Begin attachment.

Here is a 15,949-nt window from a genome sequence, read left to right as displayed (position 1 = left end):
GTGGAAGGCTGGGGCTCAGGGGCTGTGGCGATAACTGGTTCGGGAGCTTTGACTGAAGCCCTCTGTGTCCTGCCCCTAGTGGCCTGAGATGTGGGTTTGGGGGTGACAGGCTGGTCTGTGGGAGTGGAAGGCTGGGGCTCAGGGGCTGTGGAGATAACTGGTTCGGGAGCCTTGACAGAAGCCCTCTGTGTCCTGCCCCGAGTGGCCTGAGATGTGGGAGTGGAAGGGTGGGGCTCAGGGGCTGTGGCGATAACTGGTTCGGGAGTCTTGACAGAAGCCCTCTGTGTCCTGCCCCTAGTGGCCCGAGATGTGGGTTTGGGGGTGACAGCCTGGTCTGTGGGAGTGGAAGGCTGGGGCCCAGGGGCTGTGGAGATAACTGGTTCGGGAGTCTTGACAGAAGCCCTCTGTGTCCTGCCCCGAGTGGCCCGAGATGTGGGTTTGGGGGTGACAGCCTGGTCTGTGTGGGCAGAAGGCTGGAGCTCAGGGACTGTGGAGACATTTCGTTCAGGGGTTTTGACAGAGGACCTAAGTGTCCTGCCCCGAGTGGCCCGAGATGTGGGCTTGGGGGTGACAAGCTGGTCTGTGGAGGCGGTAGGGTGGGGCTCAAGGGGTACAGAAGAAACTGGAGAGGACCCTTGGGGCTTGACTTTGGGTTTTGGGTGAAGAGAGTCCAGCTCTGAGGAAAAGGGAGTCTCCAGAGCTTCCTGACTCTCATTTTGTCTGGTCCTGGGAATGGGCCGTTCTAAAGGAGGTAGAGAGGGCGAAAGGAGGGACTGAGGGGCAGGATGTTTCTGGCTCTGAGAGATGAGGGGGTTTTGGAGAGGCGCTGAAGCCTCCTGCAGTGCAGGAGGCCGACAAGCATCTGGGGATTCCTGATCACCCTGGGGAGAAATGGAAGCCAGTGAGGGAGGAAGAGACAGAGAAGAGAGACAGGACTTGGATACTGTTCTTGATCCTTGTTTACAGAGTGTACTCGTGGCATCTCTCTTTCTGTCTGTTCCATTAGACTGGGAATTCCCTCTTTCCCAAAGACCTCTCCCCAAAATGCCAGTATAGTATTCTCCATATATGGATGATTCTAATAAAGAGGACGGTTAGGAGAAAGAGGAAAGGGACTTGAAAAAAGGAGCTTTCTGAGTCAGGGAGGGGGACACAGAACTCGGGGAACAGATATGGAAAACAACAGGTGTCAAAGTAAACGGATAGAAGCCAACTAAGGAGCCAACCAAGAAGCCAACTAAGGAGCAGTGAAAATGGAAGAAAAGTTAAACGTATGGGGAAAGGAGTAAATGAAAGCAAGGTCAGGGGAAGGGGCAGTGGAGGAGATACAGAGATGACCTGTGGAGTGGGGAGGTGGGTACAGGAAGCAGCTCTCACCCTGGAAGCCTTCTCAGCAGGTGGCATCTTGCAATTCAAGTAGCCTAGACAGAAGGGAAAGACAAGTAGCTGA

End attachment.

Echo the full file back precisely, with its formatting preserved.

Here is a 15,949-nt window from a genome sequence, read left to right as displayed (position 1 = left end):
GTGGAAGGCTGGGGCTCAGGGGCTGTGGCGATAACTGGTTCGGGAGCTTTGACTGAAGCCCTCTGTGTCCTGCCCCTAGTGGCCTGAGATGTGGGTTTGGGGGTGACAGGCTGGTCTGTGGGAGTGGAAGGCTGGGGCTCAGGGGCTGTGGAGATAACTGGTTCGGGAGCCTTGACAGAAGCCCTCTGTGTCCTGCCCCGAGTGGCCTGAGATGTGGGAGTGGAAGGGTGGGGCTCAGGGGCTGTGGCGATAACTGGTTCGGGAGTCTTGACAGAAGCCCTCTGTGTCCTGCCCCTAGTGGCCCGAGATGTGGGTTTGGGGGTGACAGCCTGGTCTGTGGGAGTGGAAGGCTGGGGCCCAGGGGCTGTGGAGATAACTGGTTCGGGAGTCTTGACAGAAGCCCTCTGTGTCCTGCCCCGAGTGGCCCGAGATGTGGGTTTGGGGGTGACAGCCTGGTCTGTGTGGGCAGAAGGCTGGAGCTCAGGGACTGTGGAGACATTTCGTTCAGGGGTTTTGACAGAGGACCTAAGTGTCCTGCCCCGAGTGGCCCGAGATGTGGGCTTGGGGGTGACAAGCTGGTCTGTGGAGGCGGTAGGGTGGGGCTCAAGGGGTACAGAAGAAACTGGAGAGGACCCTTGGGGCTTGACTTTGGGTTTTGGGTGAAGAGAGTCCAGCTCTGAGGAAAAGGGAGTCTCCAGAGCTTCCTGACTCTCATTTTGTCTGGTCCTGGGAATGGGCCGTTCTAAAGGAGGTAGAGAGGGCGAAAGGAGGGACTGAGGGGCAGGATGTTTCTGGCTCTGAGAGATGAGGGGGTTTTGGAGAGGCGCTGAAGCCTCCTGCAGTGCAGGAGGCCGACAAGCATCTGGGGATTCCTGATCACCCTGGGGAGAAATGGAAGCCAGTGAGGGAGGAAGAGACAGAGAAGAGAGACAGGACTTGGATACTGTTCTTGATCCTTGTTTACAGAGTGTACTCGTGGCATCTCTCTTTCTGTCTGTTCCATTAGACTGGGAATTCCCTCTTTCCCAAAGACCTCTCCCCAAAATGCCAGTATAGTATTCTCCATATATGGATGATTCTAATAAAGAGGACGGTTAGGAGAAAGAGGAAAGGGACTTGAAAAAAGGAGCTTTCTGAGTCAGGGAGGGGGACACAGAACTCGGGGAACAGATATGGAAAACAACAGGTGTCAAAGTAAACGGATAGAAGCCAACTAAGGAGCCAACCAAGAAGCCAACTAAGGAGCAGTGAAAATGGAAGAAAAGTTAAACGTATGGGGAAAGGAGTAAATGAAAGCAAGGTCAGGGGAAGGGGCAGTGGAGGAGATACAGAGATGACCTGTGGAGTGGGGAGGTGGGTACAGGAAGCAGCTCTCACCCTGGAAGCCTTCTCAGCAGGTGGCATCTTGCAATTCAAGTAGCCTAGACAGAAGGGAAAGACAAGTAGCTGA